Wendyl Nissen: A treasure with a sensitive soul

By Wendyl Nissen

Charlotte Dawson as a friend was a different story, writes Wendyl Nissen. Photo / Getty Images
Charlotte Dawson as a friend was a different story, writes Wendyl Nissen. Photo / Getty Images

Few people mourning Charlotte Dawson's death will understand her more than her family, who stood by the gorgeous, witty, warm, rewarding woman she was.

Her family knew she battled illness every day that she lived, not just the day that she died.

When I first met Charlotte as a possible candidate to front How's Life, the show I was producing, I loved her instantly. She stunned me with her beauty, and had me laughing within minutes. She had a professionalism I had never seen before or since, and she was generous and kind to those she worked with; there was never a hint of the big star.

She startled us with her rigorous grooming routine and ramped up the level for celebrity appearances. She never turned up to an opening or a launch unless she was top to toe perfect, in every way, even if that meant flying in a designer dress from Sydney.

Charlotte as a friend was a different story. As I got close to her I realised she battled depression as well as crippling self-doubt. She had a need to be loved but an inability to receive love, and was hypersensitive to criticism.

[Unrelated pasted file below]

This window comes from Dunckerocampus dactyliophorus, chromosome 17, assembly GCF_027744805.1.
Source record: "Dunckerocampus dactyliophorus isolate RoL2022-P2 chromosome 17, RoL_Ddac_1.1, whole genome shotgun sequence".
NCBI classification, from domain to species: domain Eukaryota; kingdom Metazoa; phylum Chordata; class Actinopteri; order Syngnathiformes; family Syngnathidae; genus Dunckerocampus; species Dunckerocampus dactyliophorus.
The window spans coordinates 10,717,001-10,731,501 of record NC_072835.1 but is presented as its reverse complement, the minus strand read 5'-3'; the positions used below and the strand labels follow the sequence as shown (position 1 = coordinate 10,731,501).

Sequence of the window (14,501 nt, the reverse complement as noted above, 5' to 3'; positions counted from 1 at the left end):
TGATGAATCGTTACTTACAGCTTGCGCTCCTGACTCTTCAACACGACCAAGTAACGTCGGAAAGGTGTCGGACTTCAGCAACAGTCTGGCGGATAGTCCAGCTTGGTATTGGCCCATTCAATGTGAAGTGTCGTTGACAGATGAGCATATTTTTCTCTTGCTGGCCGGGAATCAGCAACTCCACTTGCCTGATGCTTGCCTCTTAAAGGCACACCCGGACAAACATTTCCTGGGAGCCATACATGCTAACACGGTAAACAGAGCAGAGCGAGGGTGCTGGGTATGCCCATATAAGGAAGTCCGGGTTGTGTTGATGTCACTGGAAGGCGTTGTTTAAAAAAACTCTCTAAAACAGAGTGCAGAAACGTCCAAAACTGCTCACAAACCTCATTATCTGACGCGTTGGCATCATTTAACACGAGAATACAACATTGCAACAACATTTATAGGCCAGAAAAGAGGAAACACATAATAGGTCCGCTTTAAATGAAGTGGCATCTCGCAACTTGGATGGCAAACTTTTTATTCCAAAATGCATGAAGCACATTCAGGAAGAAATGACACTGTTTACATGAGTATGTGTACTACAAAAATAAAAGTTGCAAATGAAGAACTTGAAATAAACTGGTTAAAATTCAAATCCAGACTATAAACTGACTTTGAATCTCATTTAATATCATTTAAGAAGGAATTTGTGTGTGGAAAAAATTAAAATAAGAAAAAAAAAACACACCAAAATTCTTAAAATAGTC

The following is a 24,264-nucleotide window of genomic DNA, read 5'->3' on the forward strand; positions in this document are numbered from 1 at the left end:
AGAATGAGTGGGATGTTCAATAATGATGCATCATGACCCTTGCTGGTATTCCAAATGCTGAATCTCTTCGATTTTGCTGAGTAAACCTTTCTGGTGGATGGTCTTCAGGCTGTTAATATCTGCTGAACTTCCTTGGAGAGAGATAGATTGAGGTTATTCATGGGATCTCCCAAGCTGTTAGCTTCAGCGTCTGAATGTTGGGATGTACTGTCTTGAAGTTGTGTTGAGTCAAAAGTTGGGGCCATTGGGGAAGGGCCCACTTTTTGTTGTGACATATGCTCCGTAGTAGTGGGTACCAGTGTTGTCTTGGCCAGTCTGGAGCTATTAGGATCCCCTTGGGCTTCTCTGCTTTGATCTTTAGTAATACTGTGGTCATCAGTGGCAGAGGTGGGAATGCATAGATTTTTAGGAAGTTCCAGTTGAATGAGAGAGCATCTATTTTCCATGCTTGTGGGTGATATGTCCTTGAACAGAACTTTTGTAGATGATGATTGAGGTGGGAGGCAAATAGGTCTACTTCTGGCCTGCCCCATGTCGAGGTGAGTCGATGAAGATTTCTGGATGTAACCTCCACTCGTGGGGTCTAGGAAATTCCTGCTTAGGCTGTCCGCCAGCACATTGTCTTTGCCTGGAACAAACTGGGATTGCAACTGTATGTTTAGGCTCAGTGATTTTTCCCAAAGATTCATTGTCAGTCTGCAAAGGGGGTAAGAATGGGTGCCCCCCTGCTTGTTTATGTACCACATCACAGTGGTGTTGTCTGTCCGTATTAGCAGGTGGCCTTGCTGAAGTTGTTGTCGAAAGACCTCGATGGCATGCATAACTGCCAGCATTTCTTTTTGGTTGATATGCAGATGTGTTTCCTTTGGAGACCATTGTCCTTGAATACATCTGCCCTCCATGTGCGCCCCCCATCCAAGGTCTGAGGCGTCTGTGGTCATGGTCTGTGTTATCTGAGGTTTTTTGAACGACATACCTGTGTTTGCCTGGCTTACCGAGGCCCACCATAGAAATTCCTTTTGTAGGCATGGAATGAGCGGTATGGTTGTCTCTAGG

No one likes reading horrible things about themselves, but for Charlotte it was 10 times worse than we will ever feel. And she could do nothing about it. There was no "harden up" or "don't give it oxygen" for her. She was too fragile. For every beautiful snap of her in the society pages was a counterpoint of days spent under the duvet unable to face the world.

Her illness meant that she was forever cursed to overreact, to be unable to put it in perspective or, better still, ignore it.

She said she hated New Zealand but she didn't really. She hated how the media here made her feel. There is a difference.

She left my life greatly enriched. So, too, my family, who loved her presence in their lives too. She was a rare being, a special woman who deserves to be treasured.

Where to get help

Lifeline: 0800 543 534

Suicide Crisis Helpline: 0508 828 865

Youth services: (06) 3555 906

Youthline: 0800 376 633

Kidsline: 0800 543 754 (4pm to 6pm weekdays)

Whatsup: 0800 942 8787 (noon to midnight)

The Word

Depression helpline: 0800 111 757 (24-hour service)

Rainbow Youth: (09) 376 4155

CASPER Suicide Prevention

If it is an emergency and you feel like you or someone else is at risk, call 111.

- Herald on Sunday

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